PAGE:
"Then came the armed attack on the Republic of Korea and it seemed that the pattern of 1931 had in fact begun to repeat itself and that the third world war might be in the making. And that might have been—and I think it would have been—had it not been for a series of accidental circumstances which made it possible to improvise collective resistance to that aggression."[12]

The principal accidental circumstance referred to by Dulles was that the Soviet Union was boycotting the Security Council at the time of the outbreak of hostilities in Korea, and had been since January 1950, owing to its discontent over the UN's refusal to recognize the People's Republic of China's representatives as the legitimate representatives of China,[13] returning only on 1 August 1950 to assume the rotating role of Council president, for that month. This circumstance had meant that the Security Council was able to adopt its resolutions 83, of 27 June 1950,[14] and 84, of 7 July 1950,[15] thereby establishing a UN-mandated force for South Korea "to repel the armed attack" from the North. Had the Soviet Union been seated at the Council during the months of June and July, the relevant draft resolutions would almost certainly have been vetoed, and the United States was well aware of this, as evidenced by the above statement.

Assembly discussions on the "Joint Seven-Power draft resolution"

Some of the key statements made during Assembly discussions on 377 A, whilst sitting in plenary, include:[16][17][18][19]

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United States (John Foster Dulles)

"If, in response to our resolution, the Member States do actually establish a system which ensures that aggression will be promptly exposed, if they maintain a collective strength, and if they have both the will and the way to use that strength promptly in case of need, then a third world war may be permanently averted... It would be vastly reassuring to all who love peace if here we could adopt unanimously a programme which only aggressors need fear."[20] ...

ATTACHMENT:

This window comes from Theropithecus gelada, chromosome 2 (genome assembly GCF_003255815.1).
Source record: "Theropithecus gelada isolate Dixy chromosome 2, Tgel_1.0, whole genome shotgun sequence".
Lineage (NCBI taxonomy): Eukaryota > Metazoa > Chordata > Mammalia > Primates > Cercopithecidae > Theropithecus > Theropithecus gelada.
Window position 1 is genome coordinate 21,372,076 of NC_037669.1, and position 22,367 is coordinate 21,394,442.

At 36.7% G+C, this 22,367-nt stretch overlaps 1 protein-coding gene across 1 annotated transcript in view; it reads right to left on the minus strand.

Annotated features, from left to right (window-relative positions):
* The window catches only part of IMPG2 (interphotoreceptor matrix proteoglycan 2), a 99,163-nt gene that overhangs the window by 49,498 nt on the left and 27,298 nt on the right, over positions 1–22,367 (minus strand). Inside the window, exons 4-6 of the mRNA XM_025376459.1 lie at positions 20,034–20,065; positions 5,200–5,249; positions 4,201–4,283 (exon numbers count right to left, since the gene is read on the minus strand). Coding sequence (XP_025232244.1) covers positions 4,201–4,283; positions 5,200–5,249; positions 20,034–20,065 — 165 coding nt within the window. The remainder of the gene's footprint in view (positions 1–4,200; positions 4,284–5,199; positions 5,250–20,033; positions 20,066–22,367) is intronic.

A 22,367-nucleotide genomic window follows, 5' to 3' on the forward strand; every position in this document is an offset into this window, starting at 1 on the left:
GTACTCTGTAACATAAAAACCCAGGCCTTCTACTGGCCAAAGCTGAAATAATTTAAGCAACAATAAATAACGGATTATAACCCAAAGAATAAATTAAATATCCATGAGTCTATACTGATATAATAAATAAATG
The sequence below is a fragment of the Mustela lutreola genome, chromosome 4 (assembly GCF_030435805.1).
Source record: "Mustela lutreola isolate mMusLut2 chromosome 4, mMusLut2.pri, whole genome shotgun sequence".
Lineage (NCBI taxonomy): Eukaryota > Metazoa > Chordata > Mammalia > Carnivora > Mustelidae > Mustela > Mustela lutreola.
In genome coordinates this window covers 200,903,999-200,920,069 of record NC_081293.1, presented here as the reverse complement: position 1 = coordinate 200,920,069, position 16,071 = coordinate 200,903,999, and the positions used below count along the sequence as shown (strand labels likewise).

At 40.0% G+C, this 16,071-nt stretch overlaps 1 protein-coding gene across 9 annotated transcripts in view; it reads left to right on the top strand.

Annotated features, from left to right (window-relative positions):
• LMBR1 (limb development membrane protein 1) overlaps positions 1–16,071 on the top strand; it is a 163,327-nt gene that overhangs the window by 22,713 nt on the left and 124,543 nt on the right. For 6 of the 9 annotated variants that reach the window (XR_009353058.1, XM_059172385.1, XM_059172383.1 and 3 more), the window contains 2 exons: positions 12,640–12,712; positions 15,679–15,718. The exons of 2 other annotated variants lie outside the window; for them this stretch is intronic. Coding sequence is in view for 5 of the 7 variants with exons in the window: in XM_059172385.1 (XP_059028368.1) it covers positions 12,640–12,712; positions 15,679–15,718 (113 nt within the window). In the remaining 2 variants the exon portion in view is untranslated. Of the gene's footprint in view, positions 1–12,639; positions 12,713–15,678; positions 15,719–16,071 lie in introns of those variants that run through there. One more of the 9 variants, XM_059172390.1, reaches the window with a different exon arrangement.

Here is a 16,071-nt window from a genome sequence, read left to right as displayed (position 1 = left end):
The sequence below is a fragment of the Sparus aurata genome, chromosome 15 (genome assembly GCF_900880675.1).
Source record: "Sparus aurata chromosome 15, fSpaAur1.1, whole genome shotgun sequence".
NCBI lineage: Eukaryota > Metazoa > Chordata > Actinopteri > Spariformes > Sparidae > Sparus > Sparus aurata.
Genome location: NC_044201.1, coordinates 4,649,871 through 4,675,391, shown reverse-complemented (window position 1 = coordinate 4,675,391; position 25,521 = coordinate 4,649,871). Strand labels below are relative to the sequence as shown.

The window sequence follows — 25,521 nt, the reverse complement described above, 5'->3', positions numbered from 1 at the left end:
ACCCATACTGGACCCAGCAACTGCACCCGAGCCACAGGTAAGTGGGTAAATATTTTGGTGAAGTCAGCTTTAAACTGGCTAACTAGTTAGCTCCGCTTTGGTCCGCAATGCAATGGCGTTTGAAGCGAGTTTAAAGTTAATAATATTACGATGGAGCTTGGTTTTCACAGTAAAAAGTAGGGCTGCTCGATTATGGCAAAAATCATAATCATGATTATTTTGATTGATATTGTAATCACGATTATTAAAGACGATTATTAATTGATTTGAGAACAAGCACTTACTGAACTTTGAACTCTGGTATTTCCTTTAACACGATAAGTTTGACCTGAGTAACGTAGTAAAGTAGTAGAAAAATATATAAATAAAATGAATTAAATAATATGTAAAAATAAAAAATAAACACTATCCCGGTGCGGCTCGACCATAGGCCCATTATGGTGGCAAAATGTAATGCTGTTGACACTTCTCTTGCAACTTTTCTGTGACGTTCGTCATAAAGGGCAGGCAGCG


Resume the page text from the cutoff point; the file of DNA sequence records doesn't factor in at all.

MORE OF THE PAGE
"We must organize dependably the collective will to resist. If the Security Council does not do so, then this Assembly must do what it can by invoking its residual power of recommendation...[21] As the world moves in the path that this resolution defines, it will move nearer and nearer to the Charter ideal".[22]

United Kingdom (Kenneth Gilmour Younger)

"The Soviet Union ... has attributed to the Council a power which it has never had under the Charter, namely, the power to insist that, because the Council has itself been reduced to impotence in the face of aggression by disagreement among its permanent members, the entire world Organisation shall wash its hands of the whole matter and let aggression take its course. The Council has never possessed any such right. Indeed, it is impossible to conceive that the authors of the Charter at San Francisco would have lent themselves to a proposition so far out of tune with the hopes and wishes of the peoples of the world."[23] ...

"This resolution should help to make aggression less likely by giving notice to any intending aggressor that he risks uniting the world against him...[24] All the peace-loving nations must welcome the strengthening of the forces of peace which the passing of these resolutions will represent."[25]

France (Jean Chauvel)

"France supports the Charter—the whole Charter... Where peace and security are at stake, France considers that the General Assembly and the Security Council should assume all the responsibilities laid upon them by the Charter...[26] It is unthinkable that this entire machinery, designed to safeguard the peace and security of the world, should remain inactive when there is a threat to peace and security. And if ... there is a real danger of such inactivity, then we must revise our customs, our methods, our rules and our interpretations".[27] ...